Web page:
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Saints’ Lives in BL MS Harley 2253 and Their Local and National Importance O'Hearn, Justin Dec 12, 2011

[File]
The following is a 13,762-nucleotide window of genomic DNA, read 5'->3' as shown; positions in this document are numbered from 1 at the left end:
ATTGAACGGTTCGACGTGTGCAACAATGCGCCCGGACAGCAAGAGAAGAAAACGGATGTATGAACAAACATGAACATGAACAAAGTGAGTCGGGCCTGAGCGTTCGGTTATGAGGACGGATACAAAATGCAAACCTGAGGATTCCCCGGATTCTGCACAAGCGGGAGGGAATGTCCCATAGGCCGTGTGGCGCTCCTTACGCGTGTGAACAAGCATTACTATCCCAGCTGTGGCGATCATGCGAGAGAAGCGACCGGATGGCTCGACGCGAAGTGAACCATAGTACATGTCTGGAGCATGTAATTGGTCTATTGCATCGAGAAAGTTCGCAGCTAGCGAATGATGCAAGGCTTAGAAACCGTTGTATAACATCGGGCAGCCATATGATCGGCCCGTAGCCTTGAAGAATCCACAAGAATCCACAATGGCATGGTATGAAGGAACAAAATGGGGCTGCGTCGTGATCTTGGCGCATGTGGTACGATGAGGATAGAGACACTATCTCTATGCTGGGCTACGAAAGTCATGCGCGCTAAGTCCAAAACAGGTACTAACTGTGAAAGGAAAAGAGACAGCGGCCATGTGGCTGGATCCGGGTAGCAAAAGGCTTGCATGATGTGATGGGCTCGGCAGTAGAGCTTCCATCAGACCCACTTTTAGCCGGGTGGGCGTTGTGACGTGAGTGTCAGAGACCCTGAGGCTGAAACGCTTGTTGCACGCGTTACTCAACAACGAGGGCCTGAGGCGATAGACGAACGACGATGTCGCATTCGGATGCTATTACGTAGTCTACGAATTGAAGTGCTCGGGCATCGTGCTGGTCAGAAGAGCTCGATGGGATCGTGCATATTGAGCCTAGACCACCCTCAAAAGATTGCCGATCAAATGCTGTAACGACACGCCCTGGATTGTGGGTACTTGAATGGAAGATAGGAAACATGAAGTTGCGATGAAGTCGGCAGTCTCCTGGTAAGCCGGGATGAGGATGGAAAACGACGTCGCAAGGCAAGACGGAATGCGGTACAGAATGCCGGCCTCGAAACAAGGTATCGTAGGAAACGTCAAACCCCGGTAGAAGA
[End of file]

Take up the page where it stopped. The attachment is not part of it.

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 O’Hearn 1 Justin O’Hearn Dr. Stephen Partridge ENGL512 December 12, 2011 Saints’ Lives in BL MS Harley 2253 and Their Local and National Importance1 When considering the debate over British Library MS Harley 2253’s status as anthology or miscellany it is useful to consider what is at stake in deciding in favour of one over the other. Arguments from both sides make salient points. Regardless, however, of the compilation’s organizational status by modern standards, it remains that this manuscript is of importance not only because of the Harley Lyrics it contains – as some modern anthologies and their anthologisers might lead students to believe – but also the world whence it came and connections within the compilation which point to an England that was, in the fourteenth-century, becoming a nation in its own right and asserting its place before God and the world as an important part of those histories. Harley 2253 includes many works besides the extant English lyrics; the lyrics themselves encompass only a small portion of the contents. There are other types of secular and religious verse and prose in Latin, Anglo-Norman, and English. Of the latter genre, a wide variety including Bible stories (both sanctioned and apocryphal), selections from the Vitae Patrum, devotional poetry, passion stories, and saints’ lives provide a sufficient amount of material that warrants further consideration. Because it is a generally accepted position that the manuscript was compiled by a single person (most likely the main or so-called Harley Scribe of fols. 49 – 141)2, the choice of which texts to include in the codex and their placement is partly the responsibility of the compiler with input from possible patron(s). In                                                 1 It should be noted that this essay is a small part of a larger project on Harley 2253 that I plan to submit for publication. The present work reproduces brief selections from the larger work.  2 Carter Revard, ‘Scribe and Provenance’, in Studies in the Harley Manuscript: The Scribes, Contents, and Social Contexts of British Library MS Harley 2253, ed. by Susanna Fein (Kalamazoo: Western Michigan University, 2000), pp. 21-110 (and Theo Stemmler ‘Miscellany or Anthology? The Structure of Medieval Manuscripts: MS Harley 2253, for Example’, also in Studies in the Harley Manuscript, pp. 111 – 121 (p. 113)  O’Hearn 2 the case of Harley 2253, the main scribe (henceforth Scribe B) has been all but given the title of compiler of the manuscript so he is also the one ultimately responsible for the organization of texts, though he may or may not have acted on his own advice and it is likely there was outside input. In light of the person or persons who compiled the manuscript and collated it in a certain way, it remains that is in the codex was put there purposely if not purposefully. I take as a guiding principle in this study that the manuscript’s contents tell a kind of story, regardless of their physical placement within the codex, and, specifically, a reading of the included saints’ lives perform an important kind of work that memorializes the importance of Ludlow, Herefordshire, and the surrounding areas in historical, geographical, and religious/metaphysical manners. Although the first forty-eight folios3 are in an earlier hand by a different scribe, the contents inform all that follows in the hand of Scribe B. Scribe A’s contribution to Harley 2253 is wholly comprised of religious works in Anglo-Norman and I will, of course, focus on the included saints’ lives: John the Evangelist (fol. 41v), John the Baptist (fol. 43v), Bartholomew (fol. 45v), and Peter (fol. 47v). I have used Carter Revard’s extensive palaeographical evidence that shows Scribe B’s hand in red in the nine rubrics of the seven texts of fols. 1 – 484 and which engenders his (the scribe’s) intent that they be part of the codex.5 Scribe B shows further intent by adding four more saints’ lives in addition to those found in Scribe A’s folios. While Scribe B’s saints’ lives, Ethelbert (fol. 53r); Marina (fol. 64v); Etfrid (fol. 132r); and Wistan (fol. 140v) are mostly saints of local importance to the areas in which he is known to have worked, namely, Ludlow, Herefordshire6, there are connections to be made with the earlier lives of the manuscript on local and grander levels. The codicological evidence presents us with Scribe B’s deliberate integration of these other saints’ lives which wants a                                                 3 Quires 1 – 4.  4 Revard, ‘Scribe and Provenance’, pp. 21-110 (p. 98) 5 See Appendix Figure 1 6 Revard, ‘Scribe and Provenance’, pp. 21-110 (p. 98)   O’Hearn 3 recasting of the understanding of Harley 2253 from a more universal Christian historical text to one that maintains as its focus England the nation in general, and Ludlow the holy site specifically. Codicology and Compilation The work of Scribe A is divided into four quires and written in rhyming verse couplets in two columns of text with large initials. It ends with the Saint Peter piece on fol. 48 which, along with fol. 47, is a singleton. The first text of quire 5 in Scribe B’s hand follows, which is the French poem ‘ABC à Femmes’ and then a French debate between summer and winter. The debate ends quire 5 and gives way to quire 6 on which begins, in red rubrication, the Latin life of St. Ethelbert in Scribe B’s hand that replicates the style of Scribe A’s saints’ lives with its rubrication, two column structure, and two-line initials;7 the large initials are not found anywhere else in the manuscript with the exception of ‘ABC à Femmes’ in which they are used to denote the letters of the alphabet in each ‘rule’ for women and in the texts of quire 6 including ‘The Harrowing of Hell’. While the question of quiring is debated by pre-eminent early scholars of Harley 2253 (Humfrey Wanley, the Harleian librarian; G.L. Brook, editor of the lyrics; and N.R. Ker, editor of the facsimile) the internal evidence that Scribe B, following the style of Scribe A, placed a significant amount of importance on the earlier scribe’s work as part of the manuscript and added to it something of local importance to present a more cohesive collection that would showcase Ludlow as a significant manifestation of God in much the same way that the 12th century poem ‘Durham’ portrays explicitly the divine importance of that British city8. A didactic purpose is evident already in the Vitas Patrum and the other texts found in fols. 1-48. The Vitas Patrum, as written by the original translator of the texts into French, are for laypeople who would otherwise not have access to the myths and wisdom of the so-called                                                 7 See Appendix Figure 5 8 Seth Lerer, ‘Old English and its Afterlife’, in The Cambridge History of Medieval English Literature, ed. by David Wallace (Cambridge: Cambridge University Press, 2008), pp. 1 – 34 for a more extensive discussion of ‘Durham’.  O’Hearn 4 eastern fathers of the church which proved quite popular in the middle ages9. In addition, the Passion of Christ story in this early vernacular translation by French poet Herman de Valenciennes of the accounts by Matthew, Luke, and John would have been extremely popular and well known to Scribe A and his potential readers in the late 13th century on account of its ‘respectable pedigree’ – having been patronized by Henry II – ‘ensuring it became a favourite target for literary anthologisers keen to provide their listeners and readers with material from a high quality biblical adaptation as part of a larger and more varied vernacular reading program’10. Its didactic purpose for speakers of the vernacular on both sides of the English Channel meant that it was a prudent choice on both the part of Scribe A initially and B after him.  As mentioned above, Harley 2253 begins with the Vitas Patrum which make up the first twenty-two folios (quires 1 and 2); the remaining folios and two quires which make up Scribe A’s contribution contain saints’ lives and passion stories: St. John the Evangelist, St. John the Baptist, St. Bartholomew, and the Passion stories of both Jesus and St. Peter.11 These selections of French verse and prose make up the beginning of Harley 2253 and Scribe A’s complete contribution. The collation of quires 1 – 4 is a relatively straightforward matter until quire 4 and, specifically, fols. 47 and 48. These two folios are two singletons which complete the life of St. Bartholomew (45v - 47r) and the entire passion of St. Peter story (47v – 48v). Humfrey Wanley, who originally catalogued the manuscript wrote of these folios that ‘After this, two Leaves have been cutt out; wherein, probably, other like Receipts were written’12; G.L. Brook furthered this claim, though with more detail, and came to the conclusion in his 1948 lyric anthology that: ‘The editors of the publications of the New Palaeographical Society and Hall say that the present manuscript consists of two manuscripts bound together, the second one                                                 9 Michael P. Kuczynski, ‘An “Electric Stream”: The Religious Contents’, in Studies in the Harley Manuscript, ed. by Fein, pp. 123 – 161, (p. 125) 10 John Thompson, ‘ ‘Frankis rimes here I redd’, in Studies in the Harley Manuscript, ed. by Fein, pp. 271 - 288 (p. 279) 11 See Appendix Figure 2 for a more complete index 12 Humfrey Wanley et al, A Catalogue of the Harleian Collection of Manuscripts in Two Volumes (London: British Library Press, 1759)  O’Hearn 5 beginning at fol. 49, where the second hand begins. This view cannot be correct, since fols. 47 to 52 belong to the same gathering of leaves’13 As outlined above the first four quires contain the Vitas Patrum as well as saints’ lives in French. John J. Thompson has put forward the theory that, codicologically, these quires comprise a mini Biblical anthology. The evidence for this anthology is compelling. Thompson notes that ‘Scribe A’s disposition of material in these quires…suggests the manner in which he approached the task of providing a religious reading program for an English audience’14; by adding the material in quires 3 and 4, specific saints’ lives and a verse extract from Herman’s Passion story, Thompson links Scribe A’s mini-anthology with those found in BL MS Egerton 2710 and Paris Bibliothèque Nationale MS fr. 1952515 as having a ‘strong shared interest in the same vernacular biblical and legendary items’.16 More than anything Thompson makes a convincing case for the texts chosen by Scribe A as a didactic tool to share with the laity.  The compilation of Harley 2253 has been questioned and the theory that its quires are made up of a number of booklets that were copied over an extensive period of time and that the present organization is not necessarily the original or intended one has been suggested by Jason O’Rourke. O’Rourke’s suggestion is that the ‘quires…in the Harley scribe’s manuscripts do not necessarily appear in the order in which he copied or obtained them’ and the relative scarcity of exemplars, especially in the vernacular, with which the Harley scribe would have been faced meant that he would have ‘collected and copied booklets while exemplars were available to him, which were incorporated into codices when there was sufficient material to construct a decent                                                 13 G.L. Brook, The Harley Lyrics, Introduction. 14 Thompson, ‘ ‘Frankis rimes here I redd’, pp. 271 - 288 (p. 275) 15 These MSS date from the first and second half of the 13th century, respectively, making them contemporaneous with Scribe A. While Scribe A’s text has not been affixed an exact date, Ker places it in the late 13th century based on the hand (xvi). 16 John Thompson, ‘ ‘Frankis rimes here I redd’, pp. 271-288 (p. 276)  O’Hearn 6 sized book’.17  This theory works well with the notion that, organizationally, Harley 2253’s quires are open to interpretation and perhaps even reorganization. As Harley 2253 is organized at the present, with the so-called mini-Bible anthology at the beginning with other saints’ lives spread throughout the rest of the manuscript, points to a compilation with at least one purpose. Of course, organization and placement of texts only tells one part of the story. Language, dialect, close readings of themes embedded within the manuscript, physical evidence, and other factors must be taken into account before ascertaining the exact purpose(s) of the Harley collection of texts. I am of the opinion that Harley 2253 has a strong religious bent, but it goes farther than simply retelling Bible stories and saints’ lives. The Saints – Scribe A  In establishing an overarching significance to the saints’ lives included in Harley 2253, it is important that they be treated in the order in which they appear in the manuscript’s current collation. As mentioned above, the manuscript begins with Anglo-Norman selections from the Vitas Patrum that may serve a didactic function for the laity for whom vernacular translations of such stories were a relatively new phenomenon. To focus strictly on the saints’ lives of the opening section copied by Scribe A, I believe that it is apparent the Harley compiler had specific intent to situate the lives of biblical saints in conjunction with the area of Herefordshire to help establish it as a place of holy importance within the burgeoning nation of England.  Although none of the stories claim that the biblical saints had any direct contact with the geographical area of Herefordshire, the importance of their influence is evident in and around that locality. For instance, St. John the Evangelist was the patron of the Palmers’ Gild in Ludlow Parish Church of St. Lawrence. In the fourteenth-century in Ludlow, a legend surrounding pilgrims from Ludlow who had been to the Holy Land and returned with a ring supposedly from                                                 17 Jason O’Rourke, ‘Imagining Book Production in Fourteenth-Century Herefordshire: The Scribe of British Library, MS Harley 2253 and his ‘Organizing Principles’’, in Imagining the Book, ed. by Stephen Kelly and John J. Thompson (Turnhout: Brepols Publishers, 2005), pp. 45-60 (p. 54)  O’Hearn 7 St. John the Evangelist had given it to Edward the Confessor was being formulated. These pilgrims, it is said, founded the Palmers’ Gild in the name of St. John the Evangelist; the Gild, officially known as ‘the Palmers’ Gild of the Brotherhood of the Blessed Mary’18 until 1329 when St. John the Evangelist was included, presumably, to strengthen the link between the legend of the saint and the Gild. This date is well after the copying of Scribe A’s portion of Harley 2253, but a rather convenient one for a compiler to find the texts that will help to establish Ludlow as a place associated with saints’ legends. Even though the legend itself was not firmly established until 1525, it is likely that versions were circulating in the prior centuries lending significance to St. John the Evangelist and the very powerful and important Palmers’ Gild at Ludlow.19  The Gild, itself a quasi-religious organization, had been established in Ludlow in the eleventh-century, but there was no proper religious house in Ludlow. Thomas Wright has remarked that ‘the insignificance of the town of Ludlow during the twelfth century is evident from the circumstance that it appeared to have possessed no religious house’.20 He asserts, then, that it was most likely at the end of the reign of King John or early in that of Henry III [ca. 1216] ‘that Peter Undergod founded the hospital of St. John the Baptist…and furnished it with friars of the order of St. Augustine’21 thus making St. John the Baptist a patron saint of Ludlow and another important piece of the story of Harley 2253’s saints’ lives.  The other two saints in Scribe A’s portion of the manuscript, St. Bartholomew and Saint Peter are not, strictly speaking, within Ludlow itself, but the immediate surrounding areas. In the first instance, the parish church of St. Bartholomew was located three miles south of Ludlow at Richard’s Castle, close enough to be an important and significant place in relation to Ludlow. Revard has concluded that it is likely Scribe B ‘served as parish chaplain in Virgin’s Chapel in the                                                 18 Michael Faraday, Ludlow 1085 – 1660: A Social, Economic and Political History (Sussex: Phillimore, 1991), p. 80 19 Ibid p. 77. 20 Thomas Wright, History of Ludlow (London: R. Jones, 1852), p. 98 21 Ibid.  O’Hearn 8 parish Church of St. Bartholomew’22 based on his documentary, holographic, and manuscript evidence. This would indeed make Scribe B interested in promoting the importance of Ludlow and Herefordshire as a holy place as well as allowing him access to materials to copy. The Church of St. Peter, although located further away from Ludlow than St. Bartholomew’s parish, was a place of great importance to the manuscript, Ludlow, and perhaps Scribe B himself. St. Peter’s parish was – and still is – located at Leominster Priory. The legend of St. Etfrid in the later saints’ lives places Leominster Priory within the same kind of important holy site with the help of a, likely, fabricated legend involving the king of Mercia. It has been suggested that Scribe B, in addition to serving at St. Bartholomew’s, had a close personal and professional association with Leominster Priory. In their various local roles, the saints’ lives copied by Scribe A represented those with a special importance to Ludlow.  The Saints – Scribe B Ethelbert The passion story of St. Ethelbert is earliest extant in the early twelfth-century Corpus Christi College MS 308; however, the earliest mention of Ethelbert is in the A-manuscript’s 792 CE entry of the Anglo-Saxon Chronicle: ‘Here Offa, king of the Mercians, ordered King Æthelbert’s head to be struck off’23. Ethelbert, according to his passion stories, was ‘a king of East Anglia who, although predisposed to chastity and celibacy, was persuaded by his courtiers to seek a wife in the interests of his dynasty and his kingdom, and resolved to seek the hand in marriage of the Ælflæd, daughter of King Offa of Mercia’24, but the king was persuaded by his wife, Cwoenthryth, that Ethelbert posed a threat to Offa’s kingdom and persuaded him to kill the suitor. After his beheading, Ethelbert was thrown into a swamp only to show his saintliness via a beam of light in the spot he was interred; his body was excavated and buried at a site that                                                 22 Revard, ‘Scribe and Provenance’, pp. 21-110 (p. 98) 23 David Rollason, St. Æthelbert of Hereford and the Cults of European Royal Saints, (transcribed lecture) 24 Ibid.  O’Hearn 9 came to be called Hereford. A king from a far off kingdom called Milfrith heard about this and built a cathedral at the new burial site, which is regarded as a predecessor to Hereford Cathedral that still stands and bears the name of St. Ethelbert the King.25  As Rollason points out, the veracity of the St. Ethelbert martyr legend is highly in doubt since he is largely an unknown figure before the twelfth-century except in the above line of the AS Chronicle. Even Corpus Christi 308 holds no real claim to any kind of ‘veracity or even plausibility’, Rollason continues, ‘aside from the single annal in the Anglo-Saxon Chronicle, all we know of Æthelbert as a king of East Anglia comes from our passions’26. Although Ethelbert’s story lacks veracity, his life and martyrdom have especial significance in relation to Scribe A’s contribution of other saints’ lives that are also connected to the area. To include St. Ethelbert’s life directly after the lives of great biblical saints in Scribe A’s portion of Harley lends itself to Herefordshire and Ludlow being important places in the burgeoning nation of England as well as the eyes of God. The cult of Ethelbert was popular in medieval England and Herefordshire was second only to Canterbury as a popular site of pilgrimage27. It has also been noted that the placement of the Ethelbert legend within Harley points to a significance of the story in a broader context. Kuczynski points to the interesting fact that the Anima Cristi Santifica Me (Soul of Christ Sanctify Me) prayer appears in a lighter ink in the blank space after Ethelbert’s legend on fol. 54v, pointing to, perhaps, more than simply local interest in the saint’s life:  This prayer, in its emotional simplicity, reminds us that medieval saints’ lives often reenact the Passion of Christ himself and invite readers to participate in the Passion by                                                 25 David Rollason, St. Æthelbert of Hereford 26 Ibid. 27 David Farmer, The Oxford Dictionary of Saints, 3rd Edition (London: OUP), p. 163.  O’Hearn 10 following the path of humility.28 The reenactment of Christ’s Passion – or at least martyrdom through other passions – appears to be a theme running throughout most of Harley’s included saints’ lives, though it is by no means the only thread tying them together. What I would argue instead is that the lives taken as a whole in the manuscript tell the story of the providence of the area whence it came, some overarching reason that these events transpired in and around Herefordshire and that biblical saints were chosen to represent various aspects of the area. The idea I perpetually come back to is that somebody – either the compiler or patron of Harley 2253 – is making the case for Herefordshire being somehow chosen by God as a holy place of importance and pilgrimage to rival any found in the older biblical traditions. There is a sense, when reading these saints’ lives, that God’s work continues to be done in southwest England. Marina The legend of St. Marina (fol. 64v) appears to be of no real local importance, though it does echo Christ’s suffering and there is a compelling case to be made for its inclusion based on the legend of Thaïs in the Vitas Patrum of fols. 1 – 22. Fein has described the Vitas Patrum as ‘holy exemplums with sometimes salacious subtexts’29 and the stories of Thaïs and Marina, from the same Latin source, both contain salacious subtexts in the manner of misrepresentations of gender and prevailing innocence of the saints. Marina’s legend, as told in Harley and by Daher of the Maronite Church of Lebanon, is that her father escaped to a monastery upon being widowed by Marina’s mother. So bereaved was he, that he begged abbot to accept his daughter Marina, at age seven, into the monastery as well. The abbot agreed on the condition that her gender would remain a secret and that outwardly she would be male. Marina was raised as Marinos and nobody                                                 28 Michael Kuczynski, ‘An ‘Electric Stream’: The Religious Contents’, in Studies in the Harley Manuscript, ed. By Fein, pp. 123-162 (p. 140) 29 Susanna Fein “A Saint ‘Geyst under Gore’”, in Studies in the Harley Manuscript, ed. By Fein, pp. 351 - 376 (p. 369)  O’Hearn 11 knew the secret until the death of the monk many years later after ‘he’ had been accused of raping and impregnating a young girl. The girl’s father gave the baby to Marinos to raise and he did so for four years until the day of his death, all the while keeping the shame associated with the act he could not have committed. When Marinos’ body was to be buried, the secret was discovered by the other monks of the monastery and the sanctity of her body spread throughout the ancient world and her tomb became a source for pilgrimages, cures, and graces.30 While Marina’s legend is not, strictly speaking, the type of martyrdom or passion thus far included in the saints’ lives of Harley, it does speak to a kind of importance that warranted its inclusion in the codex. The story is perhaps meant to be read in conjunction with the other Vitas Patrum stories whence it came and was a part of the didactic purpose of Harley 2253. It is also of intriguing note to mention that Marina’s legend appears in the same quire as many of the lyrics, which centre on matters of the sexes, but this is merely conjecture that requires an expanded reading of the texts for which I do not have room for in this study. If we take Marina’s legend strictly as part of the chosen saints’ lives, it is much more fruitful to conclude that, although she appears to have no local significance, her story interpellates the audience as to the manifest purposes of the saints’ lives on the whole.  Etfrid Scribe B also included other saints’ lives later in the manuscript that have been dated later than the life of St. Ethelbert on account of the palaeographic changes in his hand.31 They are notable, however, for their local importance as much as St. Ethelbert. The life of St. Etfrid, ‘Incipit legenda de sancto Etfrido presbitero de Leominstra’ (fols. 132 – 133) is of extreme importance to Ludlow. Etfrid was a Northumbrian priest of the 7th century CE known for his abilities as a                                                 30 B. Daher,. ‘The Synaxarium According to the Maronite Church,’ in Marina the Monk <http://maroniteinstitute.org/MARI/JMS/january00/Saint_Marina_the_Monk.htm> [accessed 10 December 2011] 31 Revard, ‘Scribe and Provenance’  O’Hearn 12 preacher and he had succeeded in converting King Merewald of Mercia from paganism to Christianity. As the story goes, the king, so grateful for Etfrid’s gift of the true faith, established Leof-minster, or the beloved abbey,32 in 660 and established Etfrid as the first head abbot there until his death circa 675.33 The name was Latinised later on when the legend of St. Etfrid – the one contained in Harley – was invented that as the saint was on his way to the court at Merewald, he arrived at the future site of Leominster around dusk, tired and weary from his travels. Resting beneath a tree, a fierce lion approached Etfrid with, Etfrid thought, intent to devour him. When Etfrid offered the lion bread, the animal became tame and Etfrid accepted this lion and his act as a good omen for his missionary work and continued onward to Merewald court; when he got there, the king had had a vision of Etfrid’s encounter with the lion and was easily converted to Christianity. To show his gratitude Merewald erected Leominster Priory at the site of the encounter and, again, established Etfrid as abbot there.34  What is most intriguing about the inclusion of St. Etfrid’s life in Harley is that there has been speculation that Scribe B himself served at Leominster Priory and that the folio which contains the text also contains the only decoration, in the form of a red cross, in the entire Harley manuscript.35 There is some debate about what exactly the cross is meant to signify – it may work as a marker to indicate the beginning of the saint’s life; the end of the previous Latin prose listing of all the arca preserved at Oviedo; or a symbol somehow linking the two. Also unique to the St. Etfrid text is the amount of ordinatio, in the form of ‘reader-friendly marginal apparatus’36 such as the gloss on fol. 133r indicating the date of Leominster’s founding.37 but whatever its purpose, it does not take away from the continuing importance of the local saints’ lives.                                                  32 Wright, The History of Ludlow, pp. 8 - 9 33 Kuczynski, p. 138 34 Wright, pp. 8 - 9 35 See Appendix Figure 3 36 Kuczynski, p. 139 37 London, British Library, MS Harley 2253, fol. 133r. Also See Appendix Figure 4  O’Hearn 13 Wistan The last saint’s life, and major religious text, in Harley is again Latin prose, ‘De Martirio sancti Wistani’ (the martyrdom of St. Wistan). This is not so much a saint’s life as it is an account of his martyrdom, as the title would suggest. It is claimed Wistan was martyred in nearby Leicestershire in 849 CE. The Harley version is simply the martyrdom episode of Wistan’s life and does not contain the full details that are contained in Chronicon abbatiae de Evesham. St. Wistan’s story has local significance, not only because of his connection with the small village of Wistanstow ten miles northwest of Ludlow, but because of his genealogy as son of the ninth-century king of Mercia, Wigmund. Wistan, so the story goes, refused the kingship upon his father’s death, preferring instead a religious life. When his godfather, Beorhtfrith, asked for his permission to marry the widowed queen, Wistan refused and Beorhtfrith had him murdered, thus making Wistan a martyr.38  Wistan’s story ends the Harley saints’ lives and it also points to an interesting intersection of readings of these local saints in terms of their royal status as well as their sanctity. A case for godly royal assent in the lives of St. Ethelbert, St. Etfrid, and St. Wistan could be made which would go a long way in the medieval mind to establishing the plausibility that England and its royalty were somehow divinely sanctioned. The local saints’ stories attest to a nation-building ‘idea of “England” as the protagonist of a gripping national tale of precocious birth in the Anglo-Saxon period’39 that has been romanticized and subsequently dismissed by modern scholars, but Harley 2253 comes from a period when these stories were being assembled and disseminated for the purposes of imagining a nation bequeathed by God. It would be in a compiler’s best interests to try and include as much local significance as possible in order to assure audiences that it is God’s will that they listen intently and praise the land which he has                                                 38 ODNB entry for Wigstan. 39 Imagining a Medieval English Nation, ed. by Kathy Lavezzo (Minneapolis: University of Minnesota Press, 2004), pp. XII – XXXIV, (p. XIII)  O’Hearn 14 given them as a special place to house those who have added to His plan and will continue His work.                         O’Hearn 15 Works Cited Brook, G.L. 1964. The Harley Lyrics: The Middle English Lyrics of MS Harley 2253 (Manchester: Manchester University Press)  Daher, B. ‘The Synaxarium According to the Maronite Church,’ in Marina the Monk <http://maroniteinstitute.org/MARI/JMS/january00/Saint_Marina_the_Monk.htm> [accessed 10 December 2011]  Facsimile of British Museum MS. Harley 2253 [on CD-ROM]. 2010. (London: British Library)  Faraday, Michael. 1991. Ludlow 1085 – 1660: A Social, Economic and Political History  (Sussex: Phillimore)  Farmer, David Hugh. 1992. The Oxford Dictionary of Saints, 3rd Edition (London: OUP)  Fein, Susanna (ed.). 2000. Studies in the Harley Manuscript: The Scribes, Contents, and Social Contexts of British Library MS Harley 2253 (Kalamazoo, Mich.: Western Michigan University)  Ker, N.R. (ed.). 1965. Facsimile of British Museum MS. Harley 2253     (London: Oxford University Press) Kelly, Stephen and Thompson, John J (eds.). 2005. Imagining the Book     (Turnhout: Brepols Publishers) Lavezzo, Kathy (ed.). 2004. Imagining a Medieval English Nation     (Minneapolis: University of Minnesota Press) Rollason, David. David Rollason, A Lecture on St. Æthelbert of Hereford and the Cults of European   Royal Saints, < http://www.herefordcathedral.org/education-research/life-and- learning/recent-presentations> [accessed December 12 2011] Rollason, David. ‘Wigstan [St Wigstan] (d. 849),’ in Oxford Dictionary of National Biography <http://www.oxforddnb.com.ezproxy.library.ubc.ca/view/article/39291?docPos=1>  [accessed 10 December 2011]   Wallace, David (ed.). 2008. The Cambridge History of Medieval English Literature (Cambridge: Cambridge University Press)  Walsh, Michael (ed.). 1987. Butler’s Lives of Patron Saints (London: Burns & Oates)   Wright, Thomas. 1852 The History of Ludlow and its Neighbourhood; Forming a Popular Sketch of the History of the Welsh Border (London: R Jones)       O’Hearn 16 Appendix                                   Scribe A Scribe B Quire 16 (fols. 1-12) Quire 25 (fols. 13-22) Contents: French verse Vitas Patrum. Various ‘desert fathers’ of the church with the life of St. Thaïs attached at the end.  Quire 36 (fols. 23-34) Contents: Fols.  22-33r French verse La Passioun Nostre Seignour (the Passion story from Herman de Valenciennes 12th C. vernacular Bible) Fols. 33v-41r French prose De Le Passioun Ihesu (the Passion of Christ translated from the apocryphal gospel of Nicodemus concomitant with the Harrowing of Hell)  Quire 46+2 (fols. 35-48) Contents: Fols.  35-41r French prose De Le Passioun Ihesu (the Passion translated from the apocryphal gospel of Nicodemus also known as the Harrowing of Hell) Fols.  41v-43r French prose De S’ Iohan Ewangel (Of St. John the Evangelist) Fols.  43v-45r French prose De S’ Iohan Baptist (Of St. John the Baptist) Fols.  45v-47r French prose De S’ Bartholomeu (Of St. Bartholomew) Fols.  47v-48v French prose La Passioun S’ Peter (the Martyrdom of St. Peter)  Quire 65 (fols. 53-62) Contents: f53-54r Latin prose. Incipit Vita Sancti Ethelberti (Life of St. Ethelbert)  Quire 74 (fols. 63-69) Contents: Fols. 64v-65v English Verse. Life of St. Marina.  Quire 146 (fols. 122-133) Contents: Fols. 132r-133r Latin Prose. Incipit legenda de Sancto Etfrido presbitero de Leominstria (Here begins the holy legend of St. Etfrid)  Quire 15(seven singletons) (fols. 134-140) Contents:  Fol. 140v Latin Prose. De Martirio sancti Wistani (the Martyrdom of Saint Wistan)     Figure 1: Scribe B’s rubrications in red from ff 1-48 (from the top, left to right): f1 Vitas Patrum, f23 La passioun nostre seignour, f 33v De la passioun Ihesu, f 33v a later unknown hand’s writing of Evangelium Nicodemi in the margin, f 39 epistle a tyb[er]ie, f 39v epistle a clau die lemperour, f41v De S’ Iohan le ewangel, f43v De S’ Iohan le Baptist, f 45v De S’ bartholomeu, f 47v Passioun seint piere.   Fig. 1 Figure 2: Complete listing of saints’ lives in Harley 2253  O’Hearn 17  Figure 3 Fol. 132r showing the red cross between the Arca and the life of St. Etfrid  O’Hearn 18                                       Figure 4 Detail of fol. 133r showing the date of Leominster Priory in the marginalia  O’Hearn 19                                                                   Figure 5 Scribe B mimicking Scribe A’s style (left) Fol. 1 Vitas Patrum (right) fol. 53 St. Ethelbert  Pencil rulings Rubrications in red Two-line initials Unique two-column style         O’Hearn 20